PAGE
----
I was thinking recently about St. Therese and Judgment Day. Therese wanted to stand before God with “empty hands.” As part of her plan to trust in God rather than in her merits, she chose to give away all her spiritual goods. She offered them to God, not for herself, but for others. She left herself spiritually poor and naked. Then she was able to focus, not on her acts of virtue and self-denial, but on the merits of Jesus. She believed that, seeing her with no works on which to be judged, God would apply Jesus’ works to her account. Thus, her confidence was in Jesus alone.
Following St. Therese, when I make a sacrifice, accept the trials and disappointments of my day, or act virtuously, I picture myself handing a plain brown box to the Blessed Virgin Mary. This is my gift for the Infant Jesus. Mary takes the package and wraps it splendidly with her love and virtues. Then she passes it on to her Son, and He distributes it as He sees fit.
St. Therese had countless gifts to give to God for souls. My gifts, on the other hand, are few and small. I cannot outdo Therese. But I am still hoping to match her. I am giving God my widow’s mite, all I have to live on. And who can give more than that?
“And He sat down opposite the treasury, and watched the multitude putting money into the treasury. Many rich people put in large sums. And a poor widow came, and put in two copper coins, which make a penny. And He called his disciples to Him, and said to them, ‘Truly, I say to you, this poor widow has put in more than all those who are contributing to the treasury. For they all contributed out of their abundance; but she out of her poverty has put in everything she had, her whole living'” (Mark 12:41-44).
13 thoughts on “Give God your widow’s mite”
I love this!
Thanks, Nancy. It inspires me every time I think about it.
Love it too! Wow that had a powerful impact on me. God bless you and yours Connie.
Bice, thanks for the blessings. This is the way regular folks like us can become saints. Blessed Advent.
This is very powerful. In Buddhist practice, at the end of each practice session (and at other times) we “dedicate the merit”. This means to give up any personal spiritual or worldly benefit of spiritual practice so that others can benefit. It is important to say the words, but also to form the intention and actually make the gift. There is an analogy that good works or “merit” that is retained for yourself is like a drop of water that quickly dries up. Dedicating the merit is like depositing the drop into an ocean where it will not dry up for all time.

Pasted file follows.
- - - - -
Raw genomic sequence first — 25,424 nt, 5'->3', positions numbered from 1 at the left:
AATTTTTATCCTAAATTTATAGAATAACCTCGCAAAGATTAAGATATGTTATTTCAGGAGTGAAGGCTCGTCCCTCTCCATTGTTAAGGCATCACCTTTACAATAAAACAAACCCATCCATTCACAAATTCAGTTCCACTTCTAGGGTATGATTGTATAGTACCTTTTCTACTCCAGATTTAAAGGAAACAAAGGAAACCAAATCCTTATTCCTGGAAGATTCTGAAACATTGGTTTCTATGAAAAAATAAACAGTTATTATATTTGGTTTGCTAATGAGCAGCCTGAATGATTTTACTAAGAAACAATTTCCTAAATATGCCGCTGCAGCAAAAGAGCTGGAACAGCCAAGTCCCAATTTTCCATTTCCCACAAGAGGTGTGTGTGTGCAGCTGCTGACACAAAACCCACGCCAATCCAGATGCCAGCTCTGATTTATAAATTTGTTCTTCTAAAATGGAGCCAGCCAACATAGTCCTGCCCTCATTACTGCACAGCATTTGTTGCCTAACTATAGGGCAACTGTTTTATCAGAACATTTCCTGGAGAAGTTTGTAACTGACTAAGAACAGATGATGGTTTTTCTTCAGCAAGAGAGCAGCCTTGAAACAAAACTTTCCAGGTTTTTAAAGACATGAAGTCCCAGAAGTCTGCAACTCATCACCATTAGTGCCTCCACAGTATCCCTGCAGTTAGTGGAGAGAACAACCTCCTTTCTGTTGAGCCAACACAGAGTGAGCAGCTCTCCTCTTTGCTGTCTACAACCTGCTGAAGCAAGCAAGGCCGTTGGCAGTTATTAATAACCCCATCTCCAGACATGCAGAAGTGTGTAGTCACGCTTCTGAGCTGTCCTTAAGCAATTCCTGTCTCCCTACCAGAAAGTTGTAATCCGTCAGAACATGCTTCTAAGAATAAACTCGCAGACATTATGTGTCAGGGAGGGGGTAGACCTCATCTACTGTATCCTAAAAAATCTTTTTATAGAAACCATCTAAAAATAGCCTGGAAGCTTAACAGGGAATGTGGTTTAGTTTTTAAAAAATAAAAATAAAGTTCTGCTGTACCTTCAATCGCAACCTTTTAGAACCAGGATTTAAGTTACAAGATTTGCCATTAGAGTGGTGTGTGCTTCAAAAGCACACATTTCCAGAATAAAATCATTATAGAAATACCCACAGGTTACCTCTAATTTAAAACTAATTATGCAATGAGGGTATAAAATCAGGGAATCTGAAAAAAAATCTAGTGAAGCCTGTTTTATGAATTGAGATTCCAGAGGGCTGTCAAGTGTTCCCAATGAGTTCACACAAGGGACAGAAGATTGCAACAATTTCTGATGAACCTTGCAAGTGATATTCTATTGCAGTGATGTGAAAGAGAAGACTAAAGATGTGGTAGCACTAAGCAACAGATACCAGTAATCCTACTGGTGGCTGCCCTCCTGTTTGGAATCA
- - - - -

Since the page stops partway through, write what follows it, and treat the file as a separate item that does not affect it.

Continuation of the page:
This practice that you speak of in your tradition has great virtue.
Alyosha, that’s very interesting. I never knew there was a similar idea in Buddhism. Is this particular to one type of Buddhism, or to Buddhism in general? When we learn what different religions have in common, I think it shows us truths about the longings of the human heart. We are all striving to find the same thing. Blessings!
The idea is common to all lineages of Tibetan Buddhism. There may be similar ideas in Zen and Theravadin (Southeast Asian) lineages, but I am less familiar with those.
Thanks for your blog — I have enjoyed visiting.
Thanks for the information, and please visit again!
Thank you for this today.
I had to come tell how much it meant to me.
You’re welcome, Trish. This is something we all can do.
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My wife just last night talked about giving all our efforts to Mary. We had just got home from church, she served with one of our son’s, I Cantored. I am losing my voice so it was a tough Mass to get through. I made the comment, “I hope God appreciates the effort.” I know he does but sometimes I get tired of being the person who is asked to help if you know what I mean, even though I know it’s an honor to be asked. Anyway, that’s when she said about giving all our efforts to Mary. I don’t believe in coincidences but I do believe in Christ- Incidences. Thank You for a needed shot in the arm.
You’re welcome, Dennis. I love when God works that way! It’s so obvious want He is saying. It is hard to always be the one to “volunteer.” But you’ll only know in Heaven to what good use Mary and Jesus have put your efforts. New Year’s blessings to you.